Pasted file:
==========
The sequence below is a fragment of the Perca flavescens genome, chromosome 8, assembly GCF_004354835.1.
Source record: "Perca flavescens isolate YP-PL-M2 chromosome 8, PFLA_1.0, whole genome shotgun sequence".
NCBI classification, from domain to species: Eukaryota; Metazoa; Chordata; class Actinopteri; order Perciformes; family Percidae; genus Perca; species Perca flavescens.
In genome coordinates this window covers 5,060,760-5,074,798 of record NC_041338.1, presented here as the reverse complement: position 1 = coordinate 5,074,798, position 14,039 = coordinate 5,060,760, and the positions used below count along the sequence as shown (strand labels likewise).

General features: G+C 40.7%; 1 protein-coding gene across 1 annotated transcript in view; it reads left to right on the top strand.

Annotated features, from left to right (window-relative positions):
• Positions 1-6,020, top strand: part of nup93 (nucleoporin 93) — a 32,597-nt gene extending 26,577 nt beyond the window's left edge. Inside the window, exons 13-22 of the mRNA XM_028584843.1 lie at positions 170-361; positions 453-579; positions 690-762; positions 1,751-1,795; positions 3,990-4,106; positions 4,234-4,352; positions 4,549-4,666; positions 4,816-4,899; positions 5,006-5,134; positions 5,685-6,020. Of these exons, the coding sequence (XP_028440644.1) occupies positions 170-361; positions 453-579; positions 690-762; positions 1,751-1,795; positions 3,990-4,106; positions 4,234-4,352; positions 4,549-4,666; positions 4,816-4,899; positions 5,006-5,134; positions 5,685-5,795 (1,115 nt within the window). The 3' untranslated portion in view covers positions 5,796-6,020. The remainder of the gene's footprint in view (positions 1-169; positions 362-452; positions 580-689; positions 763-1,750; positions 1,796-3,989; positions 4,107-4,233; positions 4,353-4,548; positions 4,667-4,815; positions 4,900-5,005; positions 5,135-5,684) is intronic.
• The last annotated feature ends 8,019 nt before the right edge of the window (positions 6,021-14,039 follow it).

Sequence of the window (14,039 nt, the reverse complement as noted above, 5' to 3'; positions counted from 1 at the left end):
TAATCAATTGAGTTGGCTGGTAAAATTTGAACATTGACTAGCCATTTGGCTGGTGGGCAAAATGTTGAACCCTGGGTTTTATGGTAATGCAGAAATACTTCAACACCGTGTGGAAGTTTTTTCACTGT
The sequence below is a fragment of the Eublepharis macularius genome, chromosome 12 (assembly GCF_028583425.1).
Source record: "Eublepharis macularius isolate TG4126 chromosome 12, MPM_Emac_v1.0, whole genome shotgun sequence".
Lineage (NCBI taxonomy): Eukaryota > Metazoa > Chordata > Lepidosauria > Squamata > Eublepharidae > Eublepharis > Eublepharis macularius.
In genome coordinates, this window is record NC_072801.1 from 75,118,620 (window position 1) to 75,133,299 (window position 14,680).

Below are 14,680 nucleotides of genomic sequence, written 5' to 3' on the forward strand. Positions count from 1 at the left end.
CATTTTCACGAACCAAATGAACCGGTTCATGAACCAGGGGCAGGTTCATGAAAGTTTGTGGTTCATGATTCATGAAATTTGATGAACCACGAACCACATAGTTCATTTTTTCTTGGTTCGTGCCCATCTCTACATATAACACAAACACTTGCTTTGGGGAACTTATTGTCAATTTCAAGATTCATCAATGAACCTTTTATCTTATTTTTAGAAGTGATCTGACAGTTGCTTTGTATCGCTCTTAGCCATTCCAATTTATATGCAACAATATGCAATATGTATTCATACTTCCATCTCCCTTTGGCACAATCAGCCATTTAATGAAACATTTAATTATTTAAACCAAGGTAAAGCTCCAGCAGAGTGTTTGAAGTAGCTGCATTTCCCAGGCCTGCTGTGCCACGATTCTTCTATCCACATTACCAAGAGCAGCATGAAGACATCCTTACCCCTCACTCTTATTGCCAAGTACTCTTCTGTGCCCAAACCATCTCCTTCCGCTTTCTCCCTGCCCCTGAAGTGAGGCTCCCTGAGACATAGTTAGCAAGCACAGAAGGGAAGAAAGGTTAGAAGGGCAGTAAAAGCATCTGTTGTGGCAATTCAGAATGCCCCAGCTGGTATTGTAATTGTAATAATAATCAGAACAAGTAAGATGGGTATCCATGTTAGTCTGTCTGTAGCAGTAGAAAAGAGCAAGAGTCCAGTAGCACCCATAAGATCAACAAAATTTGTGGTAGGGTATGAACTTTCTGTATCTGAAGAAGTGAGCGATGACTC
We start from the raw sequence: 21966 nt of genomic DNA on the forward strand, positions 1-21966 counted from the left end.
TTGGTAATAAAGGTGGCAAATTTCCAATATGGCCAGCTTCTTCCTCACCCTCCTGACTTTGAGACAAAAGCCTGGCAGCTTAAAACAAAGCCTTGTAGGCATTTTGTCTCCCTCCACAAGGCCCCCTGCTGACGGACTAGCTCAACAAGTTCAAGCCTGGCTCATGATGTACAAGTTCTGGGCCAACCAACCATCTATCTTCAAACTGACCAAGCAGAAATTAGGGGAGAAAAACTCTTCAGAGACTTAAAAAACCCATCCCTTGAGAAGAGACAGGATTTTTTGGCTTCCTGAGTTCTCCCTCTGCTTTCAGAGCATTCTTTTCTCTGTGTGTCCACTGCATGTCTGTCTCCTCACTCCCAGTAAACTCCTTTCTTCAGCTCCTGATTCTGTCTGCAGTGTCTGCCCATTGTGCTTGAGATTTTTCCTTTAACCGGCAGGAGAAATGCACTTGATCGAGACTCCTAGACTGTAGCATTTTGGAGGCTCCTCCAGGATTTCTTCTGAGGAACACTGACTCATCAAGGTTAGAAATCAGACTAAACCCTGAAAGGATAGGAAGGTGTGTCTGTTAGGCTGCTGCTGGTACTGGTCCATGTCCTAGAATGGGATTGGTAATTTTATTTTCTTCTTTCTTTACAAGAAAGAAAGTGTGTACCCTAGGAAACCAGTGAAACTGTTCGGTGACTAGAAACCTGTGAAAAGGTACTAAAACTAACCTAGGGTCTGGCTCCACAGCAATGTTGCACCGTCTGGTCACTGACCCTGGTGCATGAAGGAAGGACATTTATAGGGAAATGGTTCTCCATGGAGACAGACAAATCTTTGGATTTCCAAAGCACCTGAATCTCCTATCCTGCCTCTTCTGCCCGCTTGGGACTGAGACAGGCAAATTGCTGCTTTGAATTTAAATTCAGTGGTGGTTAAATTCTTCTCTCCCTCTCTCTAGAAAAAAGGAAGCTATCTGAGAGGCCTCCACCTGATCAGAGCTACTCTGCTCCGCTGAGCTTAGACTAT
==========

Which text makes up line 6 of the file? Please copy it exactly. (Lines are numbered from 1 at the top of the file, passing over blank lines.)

Annotated features, from left to right (window-relative positions):